Wang: “Thank you, Senator. Yes, I do believe that American businesses should be disclosing these. I was reading a bit more about Hollywood actually. I read a recent report by PEN America and it stated that a lot of the filmmakers have private meetings with decision makers. So I think when we ask for transparency, we can ask about their market shares, their closed door meetings, and who they are talking with. How can we better understand the situation when we don't have this data and we don't have this information? So yes, I do believe that we should.”
Rubio: “Just to be clear — when you talk about this, is it basically saying that they're going through a pre-censorship review? Like, ‘This is what our movie is about, this is what our script is about. Does any of this give you a problem or a heartburn?’ They're trying to avoid producing something they'd later on have to edit so they can have it distributed in this market.”
Wang: “Correct. According to the report, there is a quote that Xi Jinping says often, he would like films to ‘tell China's story well.’"
Rubio: “Professor Hung, do you believe that Hong Kong should continue to enjoy its reputation as a center for International Finance, given the power the Communist Party of China now exercises over foreign companies [and] last year’s detainment and arrest of business executives? Should they continue to be considered this international hub that’s safe to do business in?”
Hung: “Thank you, Senator Rubio. I think, as I outlined in my testimony, there’s a lot of troubling signs that the nature of the Hong Kong financial center and the institutions that protect its integrity and fairness have been deteriorating. There are some remaining institutions and practices that separate Hong Kong’s financial market from, for example, the Shanghai financial market. But, the direction is really troubling. I think what we can do is to indicate the kinds of measures the U.S. can do. For example, as I recommended, it can be put on the table that at some point the U.S. can ban investing in Chinese government bonds, just like what we have done in regard to the Russian sovereign debt. And also, we can totally decertify Hong Kong and we can stop recognizing Hong Kong as a kind of financial market separate from mainland China with regard to access to U.S. data and many other measures. So these kinds of options need to be put on the table and [we can] let them know that if they go further, then they will be enacted. Thank you.”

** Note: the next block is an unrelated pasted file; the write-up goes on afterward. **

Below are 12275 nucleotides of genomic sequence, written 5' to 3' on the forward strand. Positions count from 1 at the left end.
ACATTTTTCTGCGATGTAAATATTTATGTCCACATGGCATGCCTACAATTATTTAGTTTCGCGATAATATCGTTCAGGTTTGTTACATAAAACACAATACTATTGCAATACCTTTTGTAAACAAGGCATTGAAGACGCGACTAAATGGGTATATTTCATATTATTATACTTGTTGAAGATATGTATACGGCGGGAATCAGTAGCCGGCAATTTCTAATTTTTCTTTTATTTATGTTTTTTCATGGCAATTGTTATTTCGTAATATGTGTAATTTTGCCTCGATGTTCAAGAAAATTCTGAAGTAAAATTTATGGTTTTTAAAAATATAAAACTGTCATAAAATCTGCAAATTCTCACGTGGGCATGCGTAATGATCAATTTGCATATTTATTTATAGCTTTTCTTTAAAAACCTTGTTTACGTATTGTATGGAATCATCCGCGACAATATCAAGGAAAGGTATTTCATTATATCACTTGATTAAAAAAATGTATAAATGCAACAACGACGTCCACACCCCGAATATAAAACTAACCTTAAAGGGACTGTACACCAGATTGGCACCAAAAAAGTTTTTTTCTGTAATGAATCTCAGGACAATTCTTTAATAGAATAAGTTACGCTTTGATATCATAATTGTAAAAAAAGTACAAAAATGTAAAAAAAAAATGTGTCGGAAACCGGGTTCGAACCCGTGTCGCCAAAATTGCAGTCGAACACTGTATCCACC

Rubio: “My time has expired, but I thank you all for being here. I apologize I didn't get to you, Mr. Cooper. But thank you all for being part of this.”